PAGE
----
Table 4 Sensitivity analyses - least absolute shrinkage and selection operator analyses to estimate the association between first experiencing homelessness in childhood or youth (< 25 years) and housing stability (≥90%) among Vancouver At Home participants randomized to Housing First

In the second sensitivity analysis, the adverse childhood experiences total score was added as a control covariate to the ones that had been included in the primary multivariable model. This reduced the sample size (n = 229) and resulted in a slightly attenuated effect size (OR = 0.60; 95% CI: 0.33–1.11) compared to the primary multivariable model. The p-value also became marginally significant (p = 0.103).

Discussion

Consistent with our hypothesis, the experience of homelessness in childhood or youth was significantly and independently associated with lower odds of experiencing housing stability in HF. More specifically, compared to participants who had first experienced homelessness at age 25 or older, participants who had first experienced homelessness under the age of 25 had half the odds of experiencing housing stability as an adult in HF over 24 months.

This finding adds to limited research demonstrating long-term consequences of homelessness for children and youths [10, 17] and underscores the additional support needs of participants in HF. It has been suggested that exposure to and integration into “homeless subculture” [57] p. 578 in childhood or youth via street survival skills, and friendships developed with other people experiencing homelessness and the subsequent “camaraderie” make it more difficult to exit homelessness [57] p. 576. As Johnson and Chamberlain [57] argue, “without a meaningful role to perform and new social networks to engage with, some people find it difficult to disengage from the homeless subculture when it is their primary social network” [p. 578]. These findings are supported by qualitative analyses of VAH outlining lack of meaningful activity and work, boredom, and social isolation following randomization to HF, albeit these data were not broken down by age of first experiencing homelessness [58].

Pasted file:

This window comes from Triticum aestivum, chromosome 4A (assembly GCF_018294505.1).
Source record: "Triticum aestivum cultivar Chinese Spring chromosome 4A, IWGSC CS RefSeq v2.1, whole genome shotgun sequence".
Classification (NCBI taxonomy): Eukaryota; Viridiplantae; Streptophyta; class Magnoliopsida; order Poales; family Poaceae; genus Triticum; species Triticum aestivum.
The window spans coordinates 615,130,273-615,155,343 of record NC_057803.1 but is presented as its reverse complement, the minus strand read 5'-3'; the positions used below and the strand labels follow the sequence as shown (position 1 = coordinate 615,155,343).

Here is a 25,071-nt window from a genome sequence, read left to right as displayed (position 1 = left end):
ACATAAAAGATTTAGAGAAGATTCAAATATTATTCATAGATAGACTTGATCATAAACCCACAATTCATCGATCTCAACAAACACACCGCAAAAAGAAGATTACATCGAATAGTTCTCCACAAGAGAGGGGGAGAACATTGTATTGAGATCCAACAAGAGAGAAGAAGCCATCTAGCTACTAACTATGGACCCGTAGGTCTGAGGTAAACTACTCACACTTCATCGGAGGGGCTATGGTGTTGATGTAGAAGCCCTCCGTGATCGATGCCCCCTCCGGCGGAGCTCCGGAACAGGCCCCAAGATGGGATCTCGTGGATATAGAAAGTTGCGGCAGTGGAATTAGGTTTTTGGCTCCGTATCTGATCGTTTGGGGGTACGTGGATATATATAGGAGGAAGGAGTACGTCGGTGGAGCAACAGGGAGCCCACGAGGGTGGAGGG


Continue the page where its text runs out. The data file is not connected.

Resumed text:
Additionally, studies from the psychosocial rehabilitation and occupational therapy literature dating back as far as the 1980s [8, 59] outlined a range of barriers youth experiencing homelessness faced to independent living, including, but not limited to, unemployment and lack of employment skills, educational deficits, mental health problems, problematic substance use, inadequate social support, and family problems [59]. Helfrich et al. [8] further argue that youth experiencing homelessness “have limited opportunities to develop life skills that promote mainstream roles such as that of student, family member or worker” [p. 191]. These same skill deficits may persist into adulthood without adequate supports. Participants who had experienced homelessness in childhood or youth may have had a more difficult time developing these skills while in VAH HF interventions. Findings of the present study warrant replication and may expose an important area of further research examining the consequences of developmental experiences as they contribute to housing stability.